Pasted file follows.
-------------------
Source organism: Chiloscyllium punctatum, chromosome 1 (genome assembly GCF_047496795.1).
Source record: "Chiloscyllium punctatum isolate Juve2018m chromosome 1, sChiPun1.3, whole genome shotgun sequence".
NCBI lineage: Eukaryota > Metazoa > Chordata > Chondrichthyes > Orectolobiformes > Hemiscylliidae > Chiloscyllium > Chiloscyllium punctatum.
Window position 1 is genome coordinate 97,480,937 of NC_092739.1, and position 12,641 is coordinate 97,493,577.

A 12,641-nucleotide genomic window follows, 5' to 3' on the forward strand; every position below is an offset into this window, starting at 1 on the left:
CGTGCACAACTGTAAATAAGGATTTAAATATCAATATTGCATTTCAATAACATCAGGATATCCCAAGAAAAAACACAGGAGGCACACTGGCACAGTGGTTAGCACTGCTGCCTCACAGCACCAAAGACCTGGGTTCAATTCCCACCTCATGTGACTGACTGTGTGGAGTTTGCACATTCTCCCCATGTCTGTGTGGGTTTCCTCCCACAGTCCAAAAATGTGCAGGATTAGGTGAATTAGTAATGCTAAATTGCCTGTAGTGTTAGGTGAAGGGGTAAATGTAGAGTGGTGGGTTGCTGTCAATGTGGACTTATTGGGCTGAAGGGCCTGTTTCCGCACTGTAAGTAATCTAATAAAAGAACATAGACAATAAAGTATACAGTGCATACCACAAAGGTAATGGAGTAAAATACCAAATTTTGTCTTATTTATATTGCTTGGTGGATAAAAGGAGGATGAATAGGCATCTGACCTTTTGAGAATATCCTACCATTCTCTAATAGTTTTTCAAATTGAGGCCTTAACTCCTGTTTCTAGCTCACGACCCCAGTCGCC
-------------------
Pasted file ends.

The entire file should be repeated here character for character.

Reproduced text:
Source organism: Chiloscyllium punctatum, chromosome 1 (genome assembly GCF_047496795.1).
Source record: "Chiloscyllium punctatum isolate Juve2018m chromosome 1, sChiPun1.3, whole genome shotgun sequence".
NCBI lineage: Eukaryota > Metazoa > Chordata > Chondrichthyes > Orectolobiformes > Hemiscylliidae > Chiloscyllium > Chiloscyllium punctatum.
Window position 1 is genome coordinate 97,480,937 of NC_092739.1, and position 12,641 is coordinate 97,493,577.

A 12,641-nucleotide genomic window follows, 5' to 3' on the forward strand; every position below is an offset into this window, starting at 1 on the left:
CGTGCACAACTGTAAATAAGGATTTAAATATCAATATTGCATTTCAATAACATCAGGATATCCCAAGAAAAAACACAGGAGGCACACTGGCACAGTGGTTAGCACTGCTGCCTCACAGCACCAAAGACCTGGGTTCAATTCCCACCTCATGTGACTGACTGTGTGGAGTTTGCACATTCTCCCCATGTCTGTGTGGGTTTCCTCCCACAGTCCAAAAATGTGCAGGATTAGGTGAATTAGTAATGCTAAATTGCCTGTAGTGTTAGGTGAAGGGGTAAATGTAGAGTGGTGGGTTGCTGTCAATGTGGACTTATTGGGCTGAAGGGCCTGTTTCCGCACTGTAAGTAATCTAATAAAAGAACATAGACAATAAAGTATACAGTGCATACCACAAAGGTAATGGAGTAAAATACCAAATTTTGTCTTATTTATATTGCTTGGTGGATAAAAGGAGGATGAATAGGCATCTGACCTTTTGAGAATATCCTACCATTCTCTAATAGTTTTTCAAATTGAGGCCTTAACTCCTGTTTCTAGCTCACGACCCCAGTCGCC